Radio hasn't killed the newspaper.
TV hasn't killed the radio.
The Internet has not killed the TV.
Rather, the Net generation is growing up as consumers of information through multiple screens and all forms of media.
At the CEATEC conference in Tokyo, Masahiro Inoue, President of Yahoo Japan, spoke and said that the future is in developing services that can be delivered through a range of channels as Internet connectivity is realized through not just PCs, but the mobile phone, TV, car navigation systems, and game consols as well.
He shared research results that almost 70% of all generations simultaneously access the Internet (either via PC or mobile phone) while watching TV.
For tween women, that figure is close to 90%.
Many say that if they see something of interest on TV, they will connect to the Internet to learn more about the product or company and often make purchases afterwards online.
He also said that the number of Internet users and their page views have pretty much hit their peak with no significant growth anticipated. However, the amount of time spent online continues to rise, and said, "By utilizing the strength of the terminals, through double screen and triple screen connectivity, consumers may even be connected for 24 hours a day."
I can relate to this.
I, too, have purchased goods advertised on TV through their mobile commerce site rather than to sit and be put on hold on their toll free number or take note of it, look it up later and make a decision.
Nowadays it is not unusual for me to be reading my emails on my mobile phone while creating a presentation online with my PC and doing most of the required research online as well.
So using double screens through two terminals is a definite daily routine.
Yahoo launching a TV service and NTT docomo (a mobile phone service provider) purchasing TV shopping company Oak Lawn Marketing are all signs that traditional boundaries are rapidly disappearing. Content must now transcend media - and terminals are multi-functional.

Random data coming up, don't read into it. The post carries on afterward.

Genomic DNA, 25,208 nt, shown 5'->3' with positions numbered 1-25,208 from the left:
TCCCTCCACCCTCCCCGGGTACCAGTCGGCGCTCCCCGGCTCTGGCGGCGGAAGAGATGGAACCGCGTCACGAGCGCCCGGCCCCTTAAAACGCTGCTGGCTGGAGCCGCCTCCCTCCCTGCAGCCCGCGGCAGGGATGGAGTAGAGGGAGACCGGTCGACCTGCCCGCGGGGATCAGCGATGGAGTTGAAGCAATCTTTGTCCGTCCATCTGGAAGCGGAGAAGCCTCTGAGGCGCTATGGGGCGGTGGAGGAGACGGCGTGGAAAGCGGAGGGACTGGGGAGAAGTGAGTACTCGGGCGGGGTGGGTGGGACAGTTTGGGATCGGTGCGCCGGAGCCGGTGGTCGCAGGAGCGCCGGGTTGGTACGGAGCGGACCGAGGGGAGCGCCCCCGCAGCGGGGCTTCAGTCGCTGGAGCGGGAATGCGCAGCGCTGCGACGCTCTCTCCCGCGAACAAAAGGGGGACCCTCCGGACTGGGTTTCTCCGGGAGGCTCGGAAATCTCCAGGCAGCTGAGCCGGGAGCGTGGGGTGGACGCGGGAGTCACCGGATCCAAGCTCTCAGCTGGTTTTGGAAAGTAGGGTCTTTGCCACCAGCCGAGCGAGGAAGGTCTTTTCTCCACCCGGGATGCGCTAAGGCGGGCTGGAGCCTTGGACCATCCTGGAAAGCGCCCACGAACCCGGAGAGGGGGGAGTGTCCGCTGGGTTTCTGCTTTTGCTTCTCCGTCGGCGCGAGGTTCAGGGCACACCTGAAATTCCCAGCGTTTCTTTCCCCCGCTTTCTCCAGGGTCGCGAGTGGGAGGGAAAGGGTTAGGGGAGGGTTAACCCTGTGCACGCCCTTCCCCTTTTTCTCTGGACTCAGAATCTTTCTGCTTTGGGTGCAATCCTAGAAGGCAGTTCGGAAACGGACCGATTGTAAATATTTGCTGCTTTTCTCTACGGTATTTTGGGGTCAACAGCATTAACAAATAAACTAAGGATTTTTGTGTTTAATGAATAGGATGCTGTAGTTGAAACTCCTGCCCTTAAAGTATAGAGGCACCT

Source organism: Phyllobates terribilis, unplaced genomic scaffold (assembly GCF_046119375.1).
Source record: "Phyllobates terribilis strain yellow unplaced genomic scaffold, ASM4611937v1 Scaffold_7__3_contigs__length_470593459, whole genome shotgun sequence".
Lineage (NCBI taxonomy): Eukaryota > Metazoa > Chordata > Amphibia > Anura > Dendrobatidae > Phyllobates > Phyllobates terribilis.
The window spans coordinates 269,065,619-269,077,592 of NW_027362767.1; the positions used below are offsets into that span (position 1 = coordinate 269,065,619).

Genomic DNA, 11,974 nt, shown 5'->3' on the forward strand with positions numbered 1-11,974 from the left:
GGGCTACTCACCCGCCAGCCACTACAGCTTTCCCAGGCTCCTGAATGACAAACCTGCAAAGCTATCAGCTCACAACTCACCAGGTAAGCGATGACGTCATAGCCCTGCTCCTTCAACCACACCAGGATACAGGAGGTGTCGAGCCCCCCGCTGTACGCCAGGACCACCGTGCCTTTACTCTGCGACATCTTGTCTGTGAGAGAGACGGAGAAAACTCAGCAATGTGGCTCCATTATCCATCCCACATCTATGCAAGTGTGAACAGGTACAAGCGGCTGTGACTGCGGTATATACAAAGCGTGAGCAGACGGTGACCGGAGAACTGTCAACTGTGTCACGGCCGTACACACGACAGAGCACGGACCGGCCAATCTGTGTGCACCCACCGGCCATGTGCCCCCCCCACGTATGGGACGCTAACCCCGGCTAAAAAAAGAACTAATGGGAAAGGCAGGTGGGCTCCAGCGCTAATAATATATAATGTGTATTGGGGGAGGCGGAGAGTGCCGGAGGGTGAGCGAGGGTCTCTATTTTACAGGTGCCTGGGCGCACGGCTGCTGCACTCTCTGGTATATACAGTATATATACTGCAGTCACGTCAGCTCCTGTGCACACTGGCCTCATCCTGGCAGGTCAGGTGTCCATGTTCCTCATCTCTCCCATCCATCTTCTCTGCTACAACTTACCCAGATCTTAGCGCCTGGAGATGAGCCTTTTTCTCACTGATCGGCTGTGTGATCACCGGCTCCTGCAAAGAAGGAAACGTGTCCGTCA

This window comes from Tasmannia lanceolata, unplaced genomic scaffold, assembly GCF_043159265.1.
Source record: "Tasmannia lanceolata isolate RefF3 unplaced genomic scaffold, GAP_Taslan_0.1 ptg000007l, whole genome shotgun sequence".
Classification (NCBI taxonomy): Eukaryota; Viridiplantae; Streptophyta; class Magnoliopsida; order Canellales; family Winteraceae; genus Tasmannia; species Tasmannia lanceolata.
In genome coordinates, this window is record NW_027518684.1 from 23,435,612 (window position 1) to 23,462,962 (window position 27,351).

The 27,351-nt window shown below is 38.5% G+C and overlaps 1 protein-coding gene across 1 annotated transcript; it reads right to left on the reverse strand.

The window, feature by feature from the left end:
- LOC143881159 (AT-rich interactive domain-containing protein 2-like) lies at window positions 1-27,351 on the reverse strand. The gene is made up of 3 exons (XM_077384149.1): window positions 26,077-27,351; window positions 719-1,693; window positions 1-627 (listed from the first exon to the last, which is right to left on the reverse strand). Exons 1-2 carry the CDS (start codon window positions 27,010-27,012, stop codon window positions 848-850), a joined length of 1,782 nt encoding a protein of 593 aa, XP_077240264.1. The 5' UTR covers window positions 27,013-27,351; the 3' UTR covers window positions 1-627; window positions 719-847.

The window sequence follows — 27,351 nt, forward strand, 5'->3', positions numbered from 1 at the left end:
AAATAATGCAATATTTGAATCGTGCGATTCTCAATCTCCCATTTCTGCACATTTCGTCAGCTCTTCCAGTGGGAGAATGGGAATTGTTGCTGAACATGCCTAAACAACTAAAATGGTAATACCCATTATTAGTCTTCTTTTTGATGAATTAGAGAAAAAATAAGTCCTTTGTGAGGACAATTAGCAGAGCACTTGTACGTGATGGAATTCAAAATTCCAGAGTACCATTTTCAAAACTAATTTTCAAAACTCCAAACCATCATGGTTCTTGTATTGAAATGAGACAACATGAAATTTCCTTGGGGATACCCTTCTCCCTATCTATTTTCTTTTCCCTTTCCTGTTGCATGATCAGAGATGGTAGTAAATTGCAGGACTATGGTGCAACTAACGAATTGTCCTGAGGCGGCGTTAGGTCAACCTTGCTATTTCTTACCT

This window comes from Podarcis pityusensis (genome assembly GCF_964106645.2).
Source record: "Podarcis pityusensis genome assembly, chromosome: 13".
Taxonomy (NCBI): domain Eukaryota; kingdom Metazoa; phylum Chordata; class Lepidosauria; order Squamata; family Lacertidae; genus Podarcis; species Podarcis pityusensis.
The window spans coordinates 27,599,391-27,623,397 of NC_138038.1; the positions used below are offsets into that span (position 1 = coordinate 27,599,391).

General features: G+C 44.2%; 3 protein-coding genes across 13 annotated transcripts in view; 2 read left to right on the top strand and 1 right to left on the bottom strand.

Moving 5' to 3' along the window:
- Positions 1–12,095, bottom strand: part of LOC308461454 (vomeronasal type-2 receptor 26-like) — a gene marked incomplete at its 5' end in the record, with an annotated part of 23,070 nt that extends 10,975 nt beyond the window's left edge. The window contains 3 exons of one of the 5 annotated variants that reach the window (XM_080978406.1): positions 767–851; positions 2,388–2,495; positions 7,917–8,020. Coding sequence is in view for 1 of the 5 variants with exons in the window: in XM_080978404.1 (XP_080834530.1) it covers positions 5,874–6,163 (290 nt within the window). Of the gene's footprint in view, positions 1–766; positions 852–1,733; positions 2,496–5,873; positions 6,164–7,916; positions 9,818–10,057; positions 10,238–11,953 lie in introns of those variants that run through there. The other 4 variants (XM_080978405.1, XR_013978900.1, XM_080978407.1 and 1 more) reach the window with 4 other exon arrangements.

At the ITU Telecom 2009 conference in Geneva, NTT docomo's CEO participated in a panel discussion and shared that BeeTV, a subscription based service (monthly subscription is 300 yen or US$3.00) has secured over 700,000 subscribers in the five months since its launch. BeeTV has a range of oringinal video content developed to be viewed on mobile phones that are of 5 to 10 minutes in length. Subscribers can view as many of the clips as they like for their monthly subscription.
In the presentation, he said that mobile phones are (1) carried with the user almost 24 hours a day; (2) enables individual recognition to determine the user; and (3) offers pinpoint information on the geographical location of the user, making it a unique device that is in optimal position to be the gateway for a range of personalized services and information in addition to telephony and emailing.
In Japan, already it is not impossible for one to leave home with nothing but the mobile phone and not be inconvenienced. The phone gets you on the train, it is a transaction device to make purchases (including lunch), it offers entertainment and you can read the latest news on it, it tells the time (in more than one country) and your calendar, address book, and to do list as well as notes are all on it. You can take photos with it and upload images and entries to your blog. You can create and update Tweets.
As a fashion person, I worry for the future of the It Bag.
As a sales and marketing professional, I find the possibilities infinitely exciting.